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Creating a Mutually Therapeutic Relationship with Your Dog

Not so very long ago, even the title of this post would have raised eyebrows in professional circles. Times have changed in very positive ways, however, and for the better. My article on animal assisted therapy will soon be published in “Currents” the publication of the Philadelphia Society for Psychoanalytic Psychology,  Read More 
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Sibling Rivalry in Young Children

Parents of preschoolers are often worried about sibling rivalry. Here I will answer questions that journalists, parents in my office, and those attending my talks and workshops have asked.

My children sometimes squabble just before dinner. Is this normal?

The answer to this depends on how often your children squabble,  Read More 
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What is Contextual Therapy? Dimension 2: Psychology

Of the 4 dimensions of Contextual Therapy (CT), this one will be the most familiar to many readers. The dimension of psychology comprises all those factors that we normally associate with personality, with psychological distress, and with psychotherapy. Unlike many other family systems therapies, contextual therapy pays careful attention to the individual people who make  Read More 
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Dogs and Therapy#6: What is negative reinforcement?

In this post, I’ll continue my discussion of animal learning as it applies to making choices that will make you and your dog happy together. In my previous post about learning, I wrote about positive reinforcers. There are also negative reinforcers. Just as positive reinforcers do, so too do negative reinforcers increase the  Read More 
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Dogs and Therapy #5: Learning Can be Fun for You and Your Dog

People who live with a dog and want to have a great relationship with that dog want the dog to be well behaved, but they don’t want to hurt their relationship to get there. Rather, they would like the learning process to be on that is enjoyable for both human and dog and  Read More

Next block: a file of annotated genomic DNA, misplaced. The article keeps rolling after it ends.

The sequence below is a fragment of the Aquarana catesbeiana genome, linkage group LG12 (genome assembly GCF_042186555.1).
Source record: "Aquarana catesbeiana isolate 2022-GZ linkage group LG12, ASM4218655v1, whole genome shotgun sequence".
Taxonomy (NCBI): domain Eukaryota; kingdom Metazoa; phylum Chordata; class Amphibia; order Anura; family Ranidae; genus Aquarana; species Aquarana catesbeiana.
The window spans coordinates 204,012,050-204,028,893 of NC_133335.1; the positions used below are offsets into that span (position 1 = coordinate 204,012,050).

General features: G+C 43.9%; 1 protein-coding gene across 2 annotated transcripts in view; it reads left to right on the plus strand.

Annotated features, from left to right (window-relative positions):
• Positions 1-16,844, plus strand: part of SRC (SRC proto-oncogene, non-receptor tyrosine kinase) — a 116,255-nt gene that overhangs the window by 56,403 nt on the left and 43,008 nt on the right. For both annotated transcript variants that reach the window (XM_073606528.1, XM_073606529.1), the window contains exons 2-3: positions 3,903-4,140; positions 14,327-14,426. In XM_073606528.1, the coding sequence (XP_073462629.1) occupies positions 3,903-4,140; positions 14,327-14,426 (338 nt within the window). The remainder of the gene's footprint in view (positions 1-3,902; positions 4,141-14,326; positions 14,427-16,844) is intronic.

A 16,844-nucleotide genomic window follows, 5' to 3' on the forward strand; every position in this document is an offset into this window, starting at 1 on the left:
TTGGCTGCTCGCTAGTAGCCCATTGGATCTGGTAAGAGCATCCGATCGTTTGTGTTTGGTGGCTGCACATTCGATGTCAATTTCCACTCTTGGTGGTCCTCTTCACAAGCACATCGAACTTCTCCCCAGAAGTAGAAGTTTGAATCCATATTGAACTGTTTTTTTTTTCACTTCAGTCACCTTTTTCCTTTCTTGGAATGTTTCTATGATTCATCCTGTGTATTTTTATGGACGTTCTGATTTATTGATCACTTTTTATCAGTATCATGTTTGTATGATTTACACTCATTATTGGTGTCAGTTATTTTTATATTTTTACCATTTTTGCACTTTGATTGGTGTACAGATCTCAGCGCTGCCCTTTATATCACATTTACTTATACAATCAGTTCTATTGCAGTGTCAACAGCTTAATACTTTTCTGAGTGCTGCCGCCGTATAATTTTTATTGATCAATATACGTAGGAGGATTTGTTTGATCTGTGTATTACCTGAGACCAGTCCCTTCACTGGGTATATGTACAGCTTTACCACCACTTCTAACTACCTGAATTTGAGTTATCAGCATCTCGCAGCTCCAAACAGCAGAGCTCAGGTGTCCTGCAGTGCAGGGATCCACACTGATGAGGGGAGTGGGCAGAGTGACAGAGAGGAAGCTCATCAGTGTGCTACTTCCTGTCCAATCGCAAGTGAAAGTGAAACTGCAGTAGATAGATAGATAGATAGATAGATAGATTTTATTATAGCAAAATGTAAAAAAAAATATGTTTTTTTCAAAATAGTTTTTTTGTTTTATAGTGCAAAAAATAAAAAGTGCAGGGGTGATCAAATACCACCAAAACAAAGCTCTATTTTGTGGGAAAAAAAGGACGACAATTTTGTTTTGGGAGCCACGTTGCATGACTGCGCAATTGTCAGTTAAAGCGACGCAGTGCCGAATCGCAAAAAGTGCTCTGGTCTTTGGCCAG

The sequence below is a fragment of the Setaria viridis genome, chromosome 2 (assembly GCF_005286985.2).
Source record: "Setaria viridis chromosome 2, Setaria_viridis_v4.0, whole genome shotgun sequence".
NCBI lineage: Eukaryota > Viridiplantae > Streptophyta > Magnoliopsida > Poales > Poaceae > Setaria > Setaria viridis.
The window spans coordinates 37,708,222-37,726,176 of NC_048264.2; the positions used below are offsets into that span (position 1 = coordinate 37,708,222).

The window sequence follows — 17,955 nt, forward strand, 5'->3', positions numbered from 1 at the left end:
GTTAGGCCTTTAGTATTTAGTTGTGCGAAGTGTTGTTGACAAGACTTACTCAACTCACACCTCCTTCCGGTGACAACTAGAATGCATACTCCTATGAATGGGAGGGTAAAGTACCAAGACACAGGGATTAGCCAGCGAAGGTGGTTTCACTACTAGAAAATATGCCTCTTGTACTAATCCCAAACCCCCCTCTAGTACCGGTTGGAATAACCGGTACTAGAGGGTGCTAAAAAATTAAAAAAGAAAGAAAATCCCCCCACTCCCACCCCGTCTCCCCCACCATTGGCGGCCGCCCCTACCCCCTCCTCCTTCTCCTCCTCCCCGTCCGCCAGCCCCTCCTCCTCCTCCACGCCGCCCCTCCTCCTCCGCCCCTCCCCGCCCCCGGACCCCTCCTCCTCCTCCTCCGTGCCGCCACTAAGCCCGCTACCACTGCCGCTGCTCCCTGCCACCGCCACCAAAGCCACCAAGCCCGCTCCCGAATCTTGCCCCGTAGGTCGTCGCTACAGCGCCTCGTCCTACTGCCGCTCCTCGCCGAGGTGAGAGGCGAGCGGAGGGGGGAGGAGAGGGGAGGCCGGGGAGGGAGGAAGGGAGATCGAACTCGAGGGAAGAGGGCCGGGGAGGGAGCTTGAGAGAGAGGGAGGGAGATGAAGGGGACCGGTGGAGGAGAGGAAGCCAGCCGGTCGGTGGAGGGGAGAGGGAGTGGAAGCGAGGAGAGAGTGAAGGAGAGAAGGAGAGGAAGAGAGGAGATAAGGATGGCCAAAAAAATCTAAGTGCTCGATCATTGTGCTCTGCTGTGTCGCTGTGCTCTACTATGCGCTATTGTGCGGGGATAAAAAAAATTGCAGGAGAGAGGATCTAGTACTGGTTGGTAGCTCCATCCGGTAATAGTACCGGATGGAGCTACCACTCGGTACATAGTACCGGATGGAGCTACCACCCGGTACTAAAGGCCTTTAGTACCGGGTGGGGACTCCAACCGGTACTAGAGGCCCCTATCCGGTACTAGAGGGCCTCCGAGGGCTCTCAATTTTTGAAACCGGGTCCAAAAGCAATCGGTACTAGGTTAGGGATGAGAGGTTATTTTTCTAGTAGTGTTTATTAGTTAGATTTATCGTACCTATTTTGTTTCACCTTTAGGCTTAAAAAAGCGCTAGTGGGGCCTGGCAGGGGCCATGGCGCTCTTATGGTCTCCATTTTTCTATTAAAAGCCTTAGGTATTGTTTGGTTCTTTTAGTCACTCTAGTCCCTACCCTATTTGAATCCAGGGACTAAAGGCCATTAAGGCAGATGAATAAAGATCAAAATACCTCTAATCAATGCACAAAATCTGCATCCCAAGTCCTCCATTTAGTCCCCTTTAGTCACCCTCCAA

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What is Sibling Rivalry?

What is Sibling Rivalry?

As some readers of this blog may know, I’ve devoted a lot of time to thinking and writing about this question (Beyond Sibling Rivalry, Why Can’t We Get Along) and have only recently figured out how to share my expertise in bite-sized chunks that you can read while drinking a  Read More 
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What is Contextual Therapy? : Dimension I –Facts

Dimension 1: Facts

In this post, I’ll describe the Dimension of Facts, the one that focuses on individual and family history. Future posts will talk about the other dimensions and how they are connected.

A skilled CT therapist learns about each the facts of a person’s history, those things that are objective, that are  Read More 
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What is Contextual Therapy?: The 4 Dimensions

Why is it Important to Have 4 Dimensions?

One of the things that I find most useful about the contextual approach is how it incorporates multiple perspectives. The integrative aspect of contextual therapy (CT) runs through the model and affects treatment in many ways. The emphasis on multiple perspectives becomes clear as soon as one  Read More 
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What is Contextual Therapy?

As I wrote in Doing contextual Therapy (W.W. Norton): “Contextual therapy has become a model of human experience, family life, and therapy whose goals are widely admired, whose assumptions are widely endorsed, and whose concepts are widely borrowed. It is difficult to find an experienced therapist who would argue with the notion that knowledge of a person’s past and present family relationships is crucial to understanding and helping the person, or one who would deny that issues of fairness and loyalty are central to life and to close relationships.

But many who would practice contextual therapy, and many more who would incorporate contextual concepts such as loyalty or destructive entitlement, or treatment strategies such as multi directed partiality into their work feel that this practice is shrouded in mystery.” This statement is as true today as it was in 1996.

I am writing this series of posts to introduce the approach to those who are unfamiliar with it, to add to the  Read More 
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Children and Families #5: Mindfulness Meditation for Children

Helping Your Child be Mindful and Calm

In the past 10 or 20 years, meditation, once associated only with Eastern religious practice, has morphed into “mindfulness meditation,” but it is still the same practice, and it still has the same goals. The practice involves focus, slowing heartbeat and breathing, and observing both internal and external experience.  Read More 
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